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The Conversation: A Look at HPD's POST Facility for Oahu's Homeless

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Noe Tanigawa
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Honolulu Police Department's Provisional Outdoor Screening and Triage facility at Keehi Lagoon Park

HPD's POST facility for Oahu's homeless; Kimi Howl Lee on her film Kamaaina; Art Bar; Professor talks K-Pop and politics; Maui luthier Steve Grimes

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Honolulu Police Department Major Mike Lambert

HPD's POST facility for Oahu's homeless

We're exploring ideas for sheltering homeless people on Oahu. According to Point-in-Time counts, over 2,000 people are living on sidewalks, in tents and cardboard shelters looking at possible drenching rain, wind, no food or bathrooms this weekend. If they want to, a hundred or more homeless could be sheltered at the Honolulu Police Department's POST, Provisional Outdoor Screening and Triage facility, at Ke'ehi Lagoon Beach Park. It's a new idea offering immediate shelter, with pets, transportation and connection to services. Clients may enter through a service provider or HPD. You drive up to a locked gate, and all around is a wide, scrubby grass field. You can see a few dozen tents socially distanced between orange barriers. Major Mike Lambert is in charge of POST. He has been with HPD for 17 years, mostly in narcotics and vice. He's a single dad with two middle school age sons. Two years ago, he started a program linking service providers with police enforcement. He says it's a logical connection.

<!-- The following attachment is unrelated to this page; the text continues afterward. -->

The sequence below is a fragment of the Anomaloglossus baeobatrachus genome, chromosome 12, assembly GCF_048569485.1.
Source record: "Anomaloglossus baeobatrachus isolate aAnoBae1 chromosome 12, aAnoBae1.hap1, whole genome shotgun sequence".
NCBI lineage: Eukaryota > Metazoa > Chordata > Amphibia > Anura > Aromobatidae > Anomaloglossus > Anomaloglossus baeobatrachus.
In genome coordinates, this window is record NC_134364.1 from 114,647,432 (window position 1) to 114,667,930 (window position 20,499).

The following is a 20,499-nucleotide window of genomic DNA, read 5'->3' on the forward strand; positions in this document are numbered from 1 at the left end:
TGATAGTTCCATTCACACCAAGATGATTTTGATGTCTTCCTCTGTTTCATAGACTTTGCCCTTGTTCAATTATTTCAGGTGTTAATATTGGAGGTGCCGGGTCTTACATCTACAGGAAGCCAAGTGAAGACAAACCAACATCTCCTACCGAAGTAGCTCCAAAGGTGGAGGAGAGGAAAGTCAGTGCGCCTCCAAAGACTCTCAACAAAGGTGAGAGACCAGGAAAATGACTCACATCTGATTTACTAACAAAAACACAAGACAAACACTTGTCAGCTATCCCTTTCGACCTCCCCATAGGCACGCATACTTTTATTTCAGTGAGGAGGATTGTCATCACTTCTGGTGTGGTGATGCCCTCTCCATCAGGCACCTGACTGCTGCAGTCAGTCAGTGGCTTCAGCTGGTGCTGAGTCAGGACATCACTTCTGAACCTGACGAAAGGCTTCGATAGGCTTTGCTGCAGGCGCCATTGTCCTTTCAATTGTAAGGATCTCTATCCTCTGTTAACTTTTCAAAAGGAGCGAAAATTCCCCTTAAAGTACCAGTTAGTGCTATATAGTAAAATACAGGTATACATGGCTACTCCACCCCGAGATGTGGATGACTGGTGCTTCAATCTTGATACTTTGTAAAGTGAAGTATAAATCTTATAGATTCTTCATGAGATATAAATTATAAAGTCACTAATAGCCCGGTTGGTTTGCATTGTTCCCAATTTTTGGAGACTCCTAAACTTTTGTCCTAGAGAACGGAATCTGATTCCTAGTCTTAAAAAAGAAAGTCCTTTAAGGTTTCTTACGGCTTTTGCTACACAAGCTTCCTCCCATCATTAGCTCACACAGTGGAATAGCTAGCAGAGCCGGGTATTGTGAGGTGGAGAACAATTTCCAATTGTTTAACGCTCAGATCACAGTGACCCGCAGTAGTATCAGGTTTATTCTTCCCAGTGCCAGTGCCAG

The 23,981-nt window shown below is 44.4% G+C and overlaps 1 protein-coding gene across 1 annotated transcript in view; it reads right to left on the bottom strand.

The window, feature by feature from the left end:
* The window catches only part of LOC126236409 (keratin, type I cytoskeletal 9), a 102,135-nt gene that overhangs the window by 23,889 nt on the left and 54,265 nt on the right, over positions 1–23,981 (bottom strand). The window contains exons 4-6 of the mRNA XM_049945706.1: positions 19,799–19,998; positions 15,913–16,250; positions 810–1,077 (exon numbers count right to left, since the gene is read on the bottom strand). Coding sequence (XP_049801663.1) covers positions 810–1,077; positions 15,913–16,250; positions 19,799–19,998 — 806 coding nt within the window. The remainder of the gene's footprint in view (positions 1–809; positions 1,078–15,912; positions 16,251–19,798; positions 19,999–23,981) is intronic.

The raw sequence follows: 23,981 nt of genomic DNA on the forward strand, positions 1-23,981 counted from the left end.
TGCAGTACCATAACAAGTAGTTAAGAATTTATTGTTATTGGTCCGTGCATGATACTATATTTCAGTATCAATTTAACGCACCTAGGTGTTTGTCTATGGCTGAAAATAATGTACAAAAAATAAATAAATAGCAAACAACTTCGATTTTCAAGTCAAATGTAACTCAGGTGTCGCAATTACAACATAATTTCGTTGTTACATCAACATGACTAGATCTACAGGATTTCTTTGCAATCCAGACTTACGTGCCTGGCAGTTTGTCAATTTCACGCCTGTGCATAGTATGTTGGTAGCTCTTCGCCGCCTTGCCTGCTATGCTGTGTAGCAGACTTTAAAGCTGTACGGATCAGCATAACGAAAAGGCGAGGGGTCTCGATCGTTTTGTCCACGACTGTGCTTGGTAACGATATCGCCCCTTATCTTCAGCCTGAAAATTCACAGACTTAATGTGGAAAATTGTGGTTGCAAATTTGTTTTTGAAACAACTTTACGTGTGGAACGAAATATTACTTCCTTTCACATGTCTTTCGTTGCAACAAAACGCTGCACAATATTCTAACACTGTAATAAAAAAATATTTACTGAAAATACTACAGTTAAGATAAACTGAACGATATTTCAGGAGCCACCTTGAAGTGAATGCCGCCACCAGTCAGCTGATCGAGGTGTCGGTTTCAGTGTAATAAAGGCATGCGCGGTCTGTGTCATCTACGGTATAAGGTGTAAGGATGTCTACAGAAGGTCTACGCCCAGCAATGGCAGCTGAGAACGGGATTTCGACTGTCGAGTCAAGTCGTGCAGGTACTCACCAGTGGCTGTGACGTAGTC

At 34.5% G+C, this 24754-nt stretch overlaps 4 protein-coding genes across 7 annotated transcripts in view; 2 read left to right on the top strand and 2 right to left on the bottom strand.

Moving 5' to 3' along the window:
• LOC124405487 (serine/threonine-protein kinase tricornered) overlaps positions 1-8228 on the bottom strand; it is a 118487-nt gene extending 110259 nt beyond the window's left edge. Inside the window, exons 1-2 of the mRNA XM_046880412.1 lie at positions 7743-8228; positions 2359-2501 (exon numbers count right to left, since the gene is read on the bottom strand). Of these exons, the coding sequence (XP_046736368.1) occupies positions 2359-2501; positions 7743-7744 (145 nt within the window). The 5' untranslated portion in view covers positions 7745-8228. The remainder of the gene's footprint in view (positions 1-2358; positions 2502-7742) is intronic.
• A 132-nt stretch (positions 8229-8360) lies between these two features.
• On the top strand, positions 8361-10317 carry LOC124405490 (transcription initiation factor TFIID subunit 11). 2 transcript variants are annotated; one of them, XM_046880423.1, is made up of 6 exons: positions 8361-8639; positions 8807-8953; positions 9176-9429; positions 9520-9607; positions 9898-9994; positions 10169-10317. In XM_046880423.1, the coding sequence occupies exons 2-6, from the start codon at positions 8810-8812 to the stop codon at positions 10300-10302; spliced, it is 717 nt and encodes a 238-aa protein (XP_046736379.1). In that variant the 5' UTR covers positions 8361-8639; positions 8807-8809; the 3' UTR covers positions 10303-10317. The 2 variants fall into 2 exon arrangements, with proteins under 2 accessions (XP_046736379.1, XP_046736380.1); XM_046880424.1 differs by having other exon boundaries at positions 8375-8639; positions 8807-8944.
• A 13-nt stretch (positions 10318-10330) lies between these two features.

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Honolulu Police Department Major Mike Lambert

Kimi Howl Lee on her film Kamaaina

Kimi Howl Lee is a writer and director from New York City and a Stanford University film graduate. She started at Snapchat and is now a story editor at Netflix and she's a filmmaker herself. She spent time in Hawaii growing up because she had relatives here. Lee's new film is a coming-of-age story that unfolds in the community at Puuhonua o Wai'anae, the encampment at Wai'anae Boat Harbor where hundreds of people have found shelter over the years. The film will open this year's Rainbow Film Festival, held virtually July 31 to Aug. 12, and it's a fundraiser for the settlement. Click here for more info on the film festival. Find out more about Pu'uhonua o Wai'anae and contribute to their new village https://www.alohaliveshere.org/

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Filmmaker Kimi Howl Lee
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Artist Reem Bassous

Art Bar

So here's the idea: Art Bar, everything you love about art and everything you love about bars together in one Zoom call. That was my pitch to four thoughtful artists and thinkers. You're about to hear what happened. Curator, director of UH galleries, Maika Pollack, new from Brooklyn, describes how COVID-19 is growing her roots here. (The UH galleries reopen in August.) Artist, educator Reem Bassous throws in exactly what should be done with torn down statues. Artist, former UH Art Chair Gaye Chan describes her work, participate anytime in Kaneohe. We'll jump in with Taylour Chang, curator, she runs The Doris Duke Theatre. Click here for more info on the Honolulu Surf Film Festival online.